A Virtual Musixploration
About the Musician and Artist
When Suzanne Hanser visited Asahikawa Japan in 2016, her friend Kazuko Murata took her to an apartment once owned by the artist Michio Iwata. Ms. Murata inherited his residence and his art when Iwata-San died in 2014 at the age of 58, and she graciously gifted Suzanne with a book of 12 of his drawings.
When she returned home, Suzanne was impelled to translate Michio’s watercolors through melody. For her, music and art inspire the most beautiful expression of life's essence, so she went to the piano, and composed a piece for each of his creations.
As professor and chair emerita of music therapy at Berklee College of Music in Boston, Suzanne Hanser engages people in musical experiences that inspire contemplation, flow, and meditative states, to explore paths to wholeness.
Her research focuses on clinical outcomes of music therapy protocols in integrative medicine, specifically chronic illness, oncology, dementia, pain and palliative care, and cardiology.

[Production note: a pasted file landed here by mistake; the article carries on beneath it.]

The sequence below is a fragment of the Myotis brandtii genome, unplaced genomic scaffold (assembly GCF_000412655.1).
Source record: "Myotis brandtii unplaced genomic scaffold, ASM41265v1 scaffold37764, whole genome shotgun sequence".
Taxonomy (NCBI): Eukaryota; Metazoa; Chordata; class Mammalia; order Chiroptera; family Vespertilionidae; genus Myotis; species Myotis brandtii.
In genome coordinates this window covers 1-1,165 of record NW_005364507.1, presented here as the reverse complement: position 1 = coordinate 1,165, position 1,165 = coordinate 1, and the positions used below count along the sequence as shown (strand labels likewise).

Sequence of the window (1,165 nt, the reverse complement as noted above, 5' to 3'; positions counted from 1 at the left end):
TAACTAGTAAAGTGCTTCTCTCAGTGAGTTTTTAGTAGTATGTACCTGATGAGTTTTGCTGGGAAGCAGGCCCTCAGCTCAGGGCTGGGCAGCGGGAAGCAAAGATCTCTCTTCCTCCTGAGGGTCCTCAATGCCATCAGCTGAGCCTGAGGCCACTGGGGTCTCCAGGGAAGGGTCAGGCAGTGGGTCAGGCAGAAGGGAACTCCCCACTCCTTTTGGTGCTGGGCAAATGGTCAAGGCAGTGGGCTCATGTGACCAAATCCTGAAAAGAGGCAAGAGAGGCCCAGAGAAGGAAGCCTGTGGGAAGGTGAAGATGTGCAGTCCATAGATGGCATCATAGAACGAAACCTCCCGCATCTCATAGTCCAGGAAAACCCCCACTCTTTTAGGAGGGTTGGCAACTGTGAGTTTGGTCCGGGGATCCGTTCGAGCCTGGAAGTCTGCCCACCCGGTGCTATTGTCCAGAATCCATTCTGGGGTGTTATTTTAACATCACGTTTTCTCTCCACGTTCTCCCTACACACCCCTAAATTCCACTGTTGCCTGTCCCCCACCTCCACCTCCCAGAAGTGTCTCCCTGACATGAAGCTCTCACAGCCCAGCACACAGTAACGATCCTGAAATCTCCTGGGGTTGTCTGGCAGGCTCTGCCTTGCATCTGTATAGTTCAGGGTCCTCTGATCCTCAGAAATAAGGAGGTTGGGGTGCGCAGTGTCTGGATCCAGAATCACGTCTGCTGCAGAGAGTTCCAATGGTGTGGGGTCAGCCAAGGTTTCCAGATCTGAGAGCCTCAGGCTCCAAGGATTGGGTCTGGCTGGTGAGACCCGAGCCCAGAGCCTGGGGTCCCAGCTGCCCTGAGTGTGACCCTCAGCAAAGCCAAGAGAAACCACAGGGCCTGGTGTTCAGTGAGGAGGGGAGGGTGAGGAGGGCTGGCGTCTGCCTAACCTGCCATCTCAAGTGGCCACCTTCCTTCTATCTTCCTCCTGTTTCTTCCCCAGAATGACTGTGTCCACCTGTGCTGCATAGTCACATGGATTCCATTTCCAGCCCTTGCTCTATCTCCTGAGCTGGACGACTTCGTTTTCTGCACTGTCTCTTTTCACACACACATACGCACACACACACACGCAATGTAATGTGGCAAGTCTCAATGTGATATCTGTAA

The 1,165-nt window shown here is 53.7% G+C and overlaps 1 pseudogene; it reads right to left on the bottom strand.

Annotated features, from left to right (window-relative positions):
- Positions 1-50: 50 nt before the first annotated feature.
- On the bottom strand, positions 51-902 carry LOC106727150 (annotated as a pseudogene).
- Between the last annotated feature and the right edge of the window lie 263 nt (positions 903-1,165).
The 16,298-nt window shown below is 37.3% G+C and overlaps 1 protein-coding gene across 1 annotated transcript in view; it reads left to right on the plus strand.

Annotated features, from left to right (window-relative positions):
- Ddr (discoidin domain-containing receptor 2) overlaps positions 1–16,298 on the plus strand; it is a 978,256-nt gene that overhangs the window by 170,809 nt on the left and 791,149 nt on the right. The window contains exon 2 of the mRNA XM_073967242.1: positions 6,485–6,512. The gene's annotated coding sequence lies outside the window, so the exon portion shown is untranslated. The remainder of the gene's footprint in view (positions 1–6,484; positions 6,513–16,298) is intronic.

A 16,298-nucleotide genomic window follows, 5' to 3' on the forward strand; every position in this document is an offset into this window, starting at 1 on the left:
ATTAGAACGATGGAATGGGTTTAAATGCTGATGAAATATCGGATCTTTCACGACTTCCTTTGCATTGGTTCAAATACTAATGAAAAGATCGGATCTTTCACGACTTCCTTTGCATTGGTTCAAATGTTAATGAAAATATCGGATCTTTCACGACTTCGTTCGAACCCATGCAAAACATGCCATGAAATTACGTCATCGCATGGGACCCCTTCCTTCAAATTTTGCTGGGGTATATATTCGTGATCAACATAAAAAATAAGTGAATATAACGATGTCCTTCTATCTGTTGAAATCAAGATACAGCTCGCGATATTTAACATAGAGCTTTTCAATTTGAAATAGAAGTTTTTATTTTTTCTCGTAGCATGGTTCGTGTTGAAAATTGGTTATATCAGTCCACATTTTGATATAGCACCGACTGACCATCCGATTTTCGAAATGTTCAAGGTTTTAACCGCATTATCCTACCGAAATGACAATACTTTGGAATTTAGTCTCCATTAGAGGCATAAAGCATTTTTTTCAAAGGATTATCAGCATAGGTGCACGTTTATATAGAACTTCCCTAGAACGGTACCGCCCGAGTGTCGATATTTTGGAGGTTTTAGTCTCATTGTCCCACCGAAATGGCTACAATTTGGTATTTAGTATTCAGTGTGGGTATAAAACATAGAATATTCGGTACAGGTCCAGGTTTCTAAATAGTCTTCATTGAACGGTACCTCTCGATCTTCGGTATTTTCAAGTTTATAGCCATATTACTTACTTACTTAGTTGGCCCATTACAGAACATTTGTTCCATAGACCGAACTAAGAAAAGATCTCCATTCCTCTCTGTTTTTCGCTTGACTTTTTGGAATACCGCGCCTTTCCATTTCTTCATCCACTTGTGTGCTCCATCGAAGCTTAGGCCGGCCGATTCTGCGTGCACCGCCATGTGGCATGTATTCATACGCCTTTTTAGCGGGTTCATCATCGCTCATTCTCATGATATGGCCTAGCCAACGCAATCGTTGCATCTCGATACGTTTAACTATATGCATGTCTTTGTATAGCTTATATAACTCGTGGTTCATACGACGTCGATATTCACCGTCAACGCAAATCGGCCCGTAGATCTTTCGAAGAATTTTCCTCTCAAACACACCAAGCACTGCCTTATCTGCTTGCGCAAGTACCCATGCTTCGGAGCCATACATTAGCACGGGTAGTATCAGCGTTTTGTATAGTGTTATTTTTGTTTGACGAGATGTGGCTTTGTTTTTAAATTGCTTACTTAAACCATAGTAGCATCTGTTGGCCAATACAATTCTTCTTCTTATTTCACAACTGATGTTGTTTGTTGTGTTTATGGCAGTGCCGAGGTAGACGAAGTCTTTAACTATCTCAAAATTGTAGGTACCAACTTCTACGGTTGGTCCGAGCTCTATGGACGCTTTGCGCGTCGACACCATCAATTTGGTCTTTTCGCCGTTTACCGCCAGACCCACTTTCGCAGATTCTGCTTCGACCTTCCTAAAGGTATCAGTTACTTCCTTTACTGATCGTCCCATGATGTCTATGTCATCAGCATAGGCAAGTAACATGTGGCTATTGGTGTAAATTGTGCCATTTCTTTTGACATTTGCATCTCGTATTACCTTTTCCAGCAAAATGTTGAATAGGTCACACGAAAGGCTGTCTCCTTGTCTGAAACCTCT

She has served as President of the American Music Therapy Association and the World Federation for Music Therapy, and recently published Integrative Health through Music Therapy: Accompanying the Journey from Illness to Wellness.
She and Annette Philip developed a MOOC: Music for Wellness: An Integrative Approach, on the Edx platform. Watch for a Berklee Online course by that title coming soon - You can listen to this interview about the course: http://berkonl.in/2tJpfwv
For more, see www.suzannehanser.com
Michio Iwata was born in Hokkaido, the north province of Japan, in 1956, and lived in the city of Asahikawa until his death at the age of 58. Iwata’s illustrated book, Kumo no Kyoushitsu (Classes on the Clouds), won an Award for Children’s Literature in Japan in 1988. The artist also published Microcosmos and Noah’s Animals, which are collections of short stories, poems and essays.
His other works include a large collection of paintings and poems that reside in his former home, now a gallery in Asahikawa managed by Kazuko Murata.